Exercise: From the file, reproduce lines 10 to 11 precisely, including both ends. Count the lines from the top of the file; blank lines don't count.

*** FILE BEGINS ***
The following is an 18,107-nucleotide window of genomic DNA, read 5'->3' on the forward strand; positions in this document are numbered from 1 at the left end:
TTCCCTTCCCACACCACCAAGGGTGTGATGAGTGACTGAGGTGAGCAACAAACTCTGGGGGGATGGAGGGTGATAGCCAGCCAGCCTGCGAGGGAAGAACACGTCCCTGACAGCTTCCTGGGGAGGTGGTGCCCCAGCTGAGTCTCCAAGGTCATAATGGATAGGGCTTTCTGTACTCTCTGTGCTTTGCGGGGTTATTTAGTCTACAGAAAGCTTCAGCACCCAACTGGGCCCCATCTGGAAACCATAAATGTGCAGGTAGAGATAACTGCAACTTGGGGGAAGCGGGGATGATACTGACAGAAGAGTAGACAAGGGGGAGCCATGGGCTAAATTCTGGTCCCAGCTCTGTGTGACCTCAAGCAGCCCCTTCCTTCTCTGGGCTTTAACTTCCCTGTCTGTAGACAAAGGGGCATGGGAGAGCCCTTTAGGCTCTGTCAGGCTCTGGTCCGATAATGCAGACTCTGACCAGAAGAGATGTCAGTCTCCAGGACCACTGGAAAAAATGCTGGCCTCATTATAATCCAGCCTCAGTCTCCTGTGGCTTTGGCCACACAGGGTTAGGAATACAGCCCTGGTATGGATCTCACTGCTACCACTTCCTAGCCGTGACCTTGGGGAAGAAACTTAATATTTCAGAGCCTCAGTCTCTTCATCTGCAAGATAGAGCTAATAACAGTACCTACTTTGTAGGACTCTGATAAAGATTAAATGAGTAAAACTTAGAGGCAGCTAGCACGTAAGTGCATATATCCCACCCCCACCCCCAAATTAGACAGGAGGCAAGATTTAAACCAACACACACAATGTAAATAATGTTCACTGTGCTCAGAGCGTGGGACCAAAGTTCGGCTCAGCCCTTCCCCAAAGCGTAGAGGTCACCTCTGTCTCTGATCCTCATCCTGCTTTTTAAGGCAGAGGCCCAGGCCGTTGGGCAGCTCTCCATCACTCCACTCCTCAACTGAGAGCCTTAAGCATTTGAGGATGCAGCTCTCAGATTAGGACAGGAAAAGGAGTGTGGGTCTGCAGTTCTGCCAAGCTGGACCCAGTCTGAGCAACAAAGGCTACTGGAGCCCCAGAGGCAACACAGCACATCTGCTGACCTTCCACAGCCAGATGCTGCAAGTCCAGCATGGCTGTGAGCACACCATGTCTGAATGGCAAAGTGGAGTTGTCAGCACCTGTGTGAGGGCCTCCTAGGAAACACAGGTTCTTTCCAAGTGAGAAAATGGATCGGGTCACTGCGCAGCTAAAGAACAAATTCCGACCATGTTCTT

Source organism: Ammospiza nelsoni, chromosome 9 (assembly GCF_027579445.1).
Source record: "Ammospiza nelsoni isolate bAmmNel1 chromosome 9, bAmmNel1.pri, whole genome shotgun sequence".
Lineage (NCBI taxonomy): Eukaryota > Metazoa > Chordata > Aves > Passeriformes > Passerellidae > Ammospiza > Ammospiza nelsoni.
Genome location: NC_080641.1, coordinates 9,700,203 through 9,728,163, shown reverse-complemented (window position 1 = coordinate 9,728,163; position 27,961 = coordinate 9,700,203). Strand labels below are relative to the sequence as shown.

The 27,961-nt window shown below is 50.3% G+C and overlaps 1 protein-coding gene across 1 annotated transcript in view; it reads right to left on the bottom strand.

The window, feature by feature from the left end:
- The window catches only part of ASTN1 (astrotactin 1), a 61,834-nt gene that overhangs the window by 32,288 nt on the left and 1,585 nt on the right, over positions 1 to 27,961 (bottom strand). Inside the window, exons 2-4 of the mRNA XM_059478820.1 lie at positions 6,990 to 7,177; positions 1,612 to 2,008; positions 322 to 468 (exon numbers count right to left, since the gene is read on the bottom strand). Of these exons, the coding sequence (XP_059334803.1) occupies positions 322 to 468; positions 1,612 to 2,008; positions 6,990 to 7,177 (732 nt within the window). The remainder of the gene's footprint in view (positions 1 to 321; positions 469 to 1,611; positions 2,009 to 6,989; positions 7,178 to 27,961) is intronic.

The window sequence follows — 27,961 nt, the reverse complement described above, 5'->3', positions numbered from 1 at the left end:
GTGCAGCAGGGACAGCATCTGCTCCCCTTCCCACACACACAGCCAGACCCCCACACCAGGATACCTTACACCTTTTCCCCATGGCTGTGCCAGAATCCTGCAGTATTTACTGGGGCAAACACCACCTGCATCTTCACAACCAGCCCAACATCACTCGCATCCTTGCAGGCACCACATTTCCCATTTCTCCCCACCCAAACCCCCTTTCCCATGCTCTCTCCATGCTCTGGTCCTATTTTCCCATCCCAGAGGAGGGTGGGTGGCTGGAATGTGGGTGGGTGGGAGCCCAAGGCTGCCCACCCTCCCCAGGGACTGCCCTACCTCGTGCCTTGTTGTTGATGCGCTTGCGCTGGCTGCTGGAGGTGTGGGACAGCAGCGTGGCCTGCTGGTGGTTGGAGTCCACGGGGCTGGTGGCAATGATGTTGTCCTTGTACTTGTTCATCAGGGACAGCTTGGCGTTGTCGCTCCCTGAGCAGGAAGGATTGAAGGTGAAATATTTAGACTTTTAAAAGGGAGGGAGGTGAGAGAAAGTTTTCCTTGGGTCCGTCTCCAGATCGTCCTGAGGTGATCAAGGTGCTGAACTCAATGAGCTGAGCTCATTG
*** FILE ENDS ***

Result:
The window sequence follows — 27,961 nt, the reverse complement described above, 5'->3', positions numbered from 1 at the left end:
GTGCAGCAGGGACAGCATCTGCTCCCCTTCCCACACACACAGCCAGACCCCCACACCAGGATACCTTACACCTTTTCCCCATGGCTGTGCCAGAATCCTGCAGTATTTACTGGGGCAAACACCACCTGCATCTTCACAACCAGCCCAACATCACTCGCATCCTTGCAGGCACCACATTTCCCATTTCTCCCCACCCAAACCCCCTTTCCCATGCTCTCTCCATGCTCTGGTCCTATTTTCCCATCCCAGAGGAGGGTGGGTGGCTGGAATGTGGGTGGGTGGGAGCCCAAGGCTGCCCACCCTCCCCAGGGACTGCCCTACCTCGTGCCTTGTTGTTGATGCGCTTGCGCTGGCTGCTGGAGGTGTGGGACAGCAGCGTGGCCTGCTGGTGGTTGGAGTCCACGGGGCTGGTGGCAATGATGTTGTCCTTGTACTTGTTCATCAGGGACAGCTTGGCGTTGTCGCTCCCTGAGCAGGAAGGATTGAAGGTGAAATATTTAGACTTTTAAAAGGGAGGGAGGTGAGAGAAAGTTTTCCTTGGGTCCGTCTCCAGATCGTCCTGAGGTGATCAAGGTGCTGAACTCAATGAGCTGAGCTCATTG